June 17, 2009

Mother Baboons Aided By Male Chaperones

Some male and female baboons engage in strictly platonic, sexless relationships.  Male companionship comes in handy to females and their infants, as other baboons tend to pester less when female company is shared by their favorite male buddy.  

However, it remains a mind-boggling topic for scientists to understand why the males opt to be platonic friends.  

BBC News gave account to the study that explores baboon relationships, which was published in Behavioral Sociobiology and Ecology.  The findings of the study also suppose that male baboons may be to instinctively distinguish their offspring.  

To scrutinize the incidence of 'platonic' relationships, Primatologist Nga Nguyen, who is assistant professor at California State University Fullerton, California, along with her team of colleagues, Russell Van Horn of the Zoological Society of San Diego, California, and Susan Alberts of Duke University in Durham, North Carolina and Jean Altmann of Princeton University, New Jersey, collaboratively observed four groups of yellow baboons inhabiting Amboseli, Kenya.  

Baboons are not the only primates to exhibit these so-called 'friendships.'  Several species of female monkeys, macaques and others were observed spending quite a bit of time with a particular male companion.

Why these friendships remain platonic and don't seem to include sex is undetermined.  

"We don't really know what males or females get from these friendships," Nguyen confessed. "Males should be off trying to get other females to mate with them, not squandering their time on a female with a young infant."

Nguyen's team searched for evidence as to whether these chaperone males were playing a fathering role to the infants of their female friends.  

More than 500 males and females in the four groups were closely monitored in effort to glean accurate understanding of their behaviors, as well as genetic tests were given to determine the paternity of 183 of the baboons, including 23 young infants being cared for by a mother and her male companion.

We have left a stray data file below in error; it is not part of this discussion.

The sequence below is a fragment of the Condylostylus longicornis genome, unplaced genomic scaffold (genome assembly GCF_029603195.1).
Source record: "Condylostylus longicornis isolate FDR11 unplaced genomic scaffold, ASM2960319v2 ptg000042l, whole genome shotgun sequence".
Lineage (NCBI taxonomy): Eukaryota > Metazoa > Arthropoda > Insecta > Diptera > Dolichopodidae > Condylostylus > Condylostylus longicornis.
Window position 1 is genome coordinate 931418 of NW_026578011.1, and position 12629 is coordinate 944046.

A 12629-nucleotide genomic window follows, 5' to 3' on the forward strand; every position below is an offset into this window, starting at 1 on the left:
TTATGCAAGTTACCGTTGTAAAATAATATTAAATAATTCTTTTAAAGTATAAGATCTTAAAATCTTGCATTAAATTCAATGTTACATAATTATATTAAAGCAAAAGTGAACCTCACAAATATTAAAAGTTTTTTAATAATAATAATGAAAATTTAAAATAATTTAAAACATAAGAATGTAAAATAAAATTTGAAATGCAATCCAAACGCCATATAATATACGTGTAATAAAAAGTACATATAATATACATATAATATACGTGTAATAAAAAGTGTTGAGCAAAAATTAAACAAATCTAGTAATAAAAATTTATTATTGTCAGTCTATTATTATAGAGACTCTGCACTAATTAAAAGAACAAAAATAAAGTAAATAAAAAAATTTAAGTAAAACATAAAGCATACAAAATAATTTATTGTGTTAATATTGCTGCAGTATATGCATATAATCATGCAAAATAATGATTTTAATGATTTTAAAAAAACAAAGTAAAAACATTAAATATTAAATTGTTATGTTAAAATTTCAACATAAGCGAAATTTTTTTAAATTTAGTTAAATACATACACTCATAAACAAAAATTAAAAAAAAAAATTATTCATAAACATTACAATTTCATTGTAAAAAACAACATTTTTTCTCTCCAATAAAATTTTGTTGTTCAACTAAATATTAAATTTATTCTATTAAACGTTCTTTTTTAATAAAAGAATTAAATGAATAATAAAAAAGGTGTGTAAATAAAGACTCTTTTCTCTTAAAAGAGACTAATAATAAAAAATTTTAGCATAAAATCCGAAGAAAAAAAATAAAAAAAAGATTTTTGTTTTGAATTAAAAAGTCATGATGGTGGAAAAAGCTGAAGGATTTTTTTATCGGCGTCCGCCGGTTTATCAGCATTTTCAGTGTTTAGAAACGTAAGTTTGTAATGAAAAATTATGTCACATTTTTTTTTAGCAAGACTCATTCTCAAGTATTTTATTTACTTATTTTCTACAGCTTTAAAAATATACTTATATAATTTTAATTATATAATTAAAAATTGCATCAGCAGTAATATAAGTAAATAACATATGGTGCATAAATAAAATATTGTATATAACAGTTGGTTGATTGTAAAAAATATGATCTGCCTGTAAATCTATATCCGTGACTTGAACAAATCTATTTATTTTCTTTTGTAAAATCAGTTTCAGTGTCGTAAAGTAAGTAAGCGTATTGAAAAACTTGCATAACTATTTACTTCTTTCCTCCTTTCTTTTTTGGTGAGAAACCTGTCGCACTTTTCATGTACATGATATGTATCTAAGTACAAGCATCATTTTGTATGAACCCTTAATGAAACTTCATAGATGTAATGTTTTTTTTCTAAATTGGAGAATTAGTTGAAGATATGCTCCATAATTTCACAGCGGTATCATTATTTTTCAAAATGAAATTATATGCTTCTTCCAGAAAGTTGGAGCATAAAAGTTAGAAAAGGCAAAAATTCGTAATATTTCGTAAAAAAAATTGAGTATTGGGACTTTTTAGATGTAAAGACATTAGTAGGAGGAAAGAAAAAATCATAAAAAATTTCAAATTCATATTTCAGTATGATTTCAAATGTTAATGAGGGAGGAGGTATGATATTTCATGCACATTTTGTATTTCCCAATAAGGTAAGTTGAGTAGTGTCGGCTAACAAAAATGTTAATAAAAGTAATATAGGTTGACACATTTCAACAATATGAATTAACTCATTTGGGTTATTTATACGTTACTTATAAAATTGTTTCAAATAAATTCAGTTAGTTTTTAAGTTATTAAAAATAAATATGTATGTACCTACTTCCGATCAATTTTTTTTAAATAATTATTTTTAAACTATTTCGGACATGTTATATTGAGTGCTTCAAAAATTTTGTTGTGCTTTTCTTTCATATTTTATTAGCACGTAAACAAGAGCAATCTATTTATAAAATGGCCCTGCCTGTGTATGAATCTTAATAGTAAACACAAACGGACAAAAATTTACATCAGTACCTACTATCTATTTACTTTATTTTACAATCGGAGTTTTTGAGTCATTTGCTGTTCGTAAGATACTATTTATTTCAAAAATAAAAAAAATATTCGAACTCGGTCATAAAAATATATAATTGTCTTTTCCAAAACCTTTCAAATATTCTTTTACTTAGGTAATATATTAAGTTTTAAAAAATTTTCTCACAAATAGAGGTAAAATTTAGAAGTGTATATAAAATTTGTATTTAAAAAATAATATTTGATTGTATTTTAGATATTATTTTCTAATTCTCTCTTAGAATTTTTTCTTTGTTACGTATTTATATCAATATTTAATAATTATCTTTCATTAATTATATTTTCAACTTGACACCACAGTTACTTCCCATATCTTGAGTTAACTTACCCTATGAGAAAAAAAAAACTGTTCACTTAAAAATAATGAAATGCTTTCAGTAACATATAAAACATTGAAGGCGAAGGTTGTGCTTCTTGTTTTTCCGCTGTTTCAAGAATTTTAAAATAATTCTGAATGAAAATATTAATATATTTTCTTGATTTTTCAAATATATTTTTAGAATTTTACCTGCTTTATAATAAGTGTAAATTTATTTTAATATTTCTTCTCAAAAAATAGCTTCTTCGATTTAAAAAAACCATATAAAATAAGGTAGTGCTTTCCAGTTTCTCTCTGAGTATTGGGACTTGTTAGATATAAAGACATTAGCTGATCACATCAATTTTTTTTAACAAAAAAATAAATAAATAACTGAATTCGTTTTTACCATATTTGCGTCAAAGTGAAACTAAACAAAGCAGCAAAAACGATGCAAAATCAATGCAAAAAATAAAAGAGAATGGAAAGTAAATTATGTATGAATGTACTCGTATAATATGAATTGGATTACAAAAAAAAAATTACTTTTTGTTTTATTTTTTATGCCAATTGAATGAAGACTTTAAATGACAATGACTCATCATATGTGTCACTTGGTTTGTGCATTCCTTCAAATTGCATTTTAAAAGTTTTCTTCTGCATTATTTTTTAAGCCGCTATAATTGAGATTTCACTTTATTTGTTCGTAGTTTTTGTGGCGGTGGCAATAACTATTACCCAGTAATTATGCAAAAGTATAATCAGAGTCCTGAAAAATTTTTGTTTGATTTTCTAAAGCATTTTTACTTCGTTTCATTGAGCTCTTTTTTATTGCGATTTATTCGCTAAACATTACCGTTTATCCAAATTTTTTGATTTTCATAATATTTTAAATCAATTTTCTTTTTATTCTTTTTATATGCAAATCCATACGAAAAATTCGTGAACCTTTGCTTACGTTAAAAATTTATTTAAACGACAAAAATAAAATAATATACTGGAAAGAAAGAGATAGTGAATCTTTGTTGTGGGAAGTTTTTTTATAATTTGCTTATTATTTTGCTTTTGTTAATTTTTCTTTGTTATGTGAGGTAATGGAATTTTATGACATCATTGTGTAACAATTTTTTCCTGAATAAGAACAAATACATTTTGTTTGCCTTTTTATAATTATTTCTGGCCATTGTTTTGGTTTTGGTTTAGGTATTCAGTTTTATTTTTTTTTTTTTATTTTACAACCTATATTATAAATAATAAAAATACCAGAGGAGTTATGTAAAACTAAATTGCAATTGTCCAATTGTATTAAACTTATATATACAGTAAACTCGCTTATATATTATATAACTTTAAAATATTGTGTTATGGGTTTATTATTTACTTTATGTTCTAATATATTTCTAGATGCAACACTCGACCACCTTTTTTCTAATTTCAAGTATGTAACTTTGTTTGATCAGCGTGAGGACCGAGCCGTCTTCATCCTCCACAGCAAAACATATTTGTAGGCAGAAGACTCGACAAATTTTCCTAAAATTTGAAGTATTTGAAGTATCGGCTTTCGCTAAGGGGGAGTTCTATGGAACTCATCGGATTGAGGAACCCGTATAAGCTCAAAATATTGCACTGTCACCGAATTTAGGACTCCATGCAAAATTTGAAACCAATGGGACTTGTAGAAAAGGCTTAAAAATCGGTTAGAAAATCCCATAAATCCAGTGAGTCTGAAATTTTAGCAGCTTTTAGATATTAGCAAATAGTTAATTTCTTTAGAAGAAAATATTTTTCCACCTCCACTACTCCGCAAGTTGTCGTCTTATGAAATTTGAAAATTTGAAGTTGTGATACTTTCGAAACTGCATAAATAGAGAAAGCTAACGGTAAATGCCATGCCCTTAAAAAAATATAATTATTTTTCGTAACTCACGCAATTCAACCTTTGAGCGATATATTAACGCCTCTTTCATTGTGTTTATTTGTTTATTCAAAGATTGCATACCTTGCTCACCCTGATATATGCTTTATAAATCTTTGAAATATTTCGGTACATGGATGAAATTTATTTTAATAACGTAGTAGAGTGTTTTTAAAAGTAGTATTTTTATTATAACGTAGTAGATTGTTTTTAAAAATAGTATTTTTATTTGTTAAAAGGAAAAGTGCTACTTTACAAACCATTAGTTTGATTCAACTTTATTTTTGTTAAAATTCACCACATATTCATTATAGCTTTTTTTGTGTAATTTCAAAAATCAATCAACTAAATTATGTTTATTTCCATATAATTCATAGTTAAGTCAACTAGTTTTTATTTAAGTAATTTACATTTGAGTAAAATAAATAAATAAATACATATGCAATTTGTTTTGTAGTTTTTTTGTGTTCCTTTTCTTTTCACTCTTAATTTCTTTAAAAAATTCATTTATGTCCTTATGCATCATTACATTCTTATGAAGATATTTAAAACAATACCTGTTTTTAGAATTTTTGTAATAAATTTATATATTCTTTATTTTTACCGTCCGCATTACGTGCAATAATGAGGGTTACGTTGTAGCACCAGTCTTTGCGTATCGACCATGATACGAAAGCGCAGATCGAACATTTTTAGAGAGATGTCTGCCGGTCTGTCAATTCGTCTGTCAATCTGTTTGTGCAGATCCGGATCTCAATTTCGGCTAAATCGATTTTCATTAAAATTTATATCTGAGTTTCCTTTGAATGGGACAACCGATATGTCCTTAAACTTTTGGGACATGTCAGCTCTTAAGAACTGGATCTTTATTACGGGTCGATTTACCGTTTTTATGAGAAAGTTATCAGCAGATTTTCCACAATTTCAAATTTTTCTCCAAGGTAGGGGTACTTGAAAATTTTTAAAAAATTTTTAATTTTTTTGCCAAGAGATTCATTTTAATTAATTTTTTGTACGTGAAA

Results indicated that 50 percent of all the male chaperones were the father of the infant whose mother they had befriended.  

Given that each of the females mated with several males around the time they conceived, the results are interestingly unexpected.  "But of these potential dads, only the genetic dads became friends," said Nguyen.

"To my knowledge, human males cannot tell their own offspring from unrelated offspring, but somehow baboon dads can tell."

But an even more astonishing surprise surfaced in the study.

"Half of the friends were not genetic fathers. But these guys weren't even potential fathers, that is, they didn't even mate with the female when she conceived the infant, and these guys didn't receive mating benefits."

"So we really don't know what these guys got out of the friendship, other than maybe spending time with a mom and a new baby and having other females seeing this."

Scientists are toying with the notion that perhaps courting a female in a strictly platonic relationship could be a strategic move by a male to market his parental abilities to other females, who then might deem him a worthy mate.  However this assumption has yet to be proven, nor has any other reason for these platonic relationships.

But for the females, the advantages of toting around a male chaperone are certain.

 "We found direct evidence that friendships provided a social benefit to mothers and infants," said Nguyen.

"We found that mother-infant pairs who spent a lot of time with their male friends received a lot less harassment from other females in the group, and the infants cried a lot less too, than pairs who spent less time hanging out with their male friends. This could translate into big gains for infants who may be more likely to survive infancy, as harassment can lead to injury," she added.
"It was especially exciting when I looked and saw what a huge difference having a friend around means for the mother and infant. We've long suspected that mother-infant pairs got some social benefit from the male friends, but this benefit had never before been documented."


On The Net:

Yellow baboons

Nga Nguyen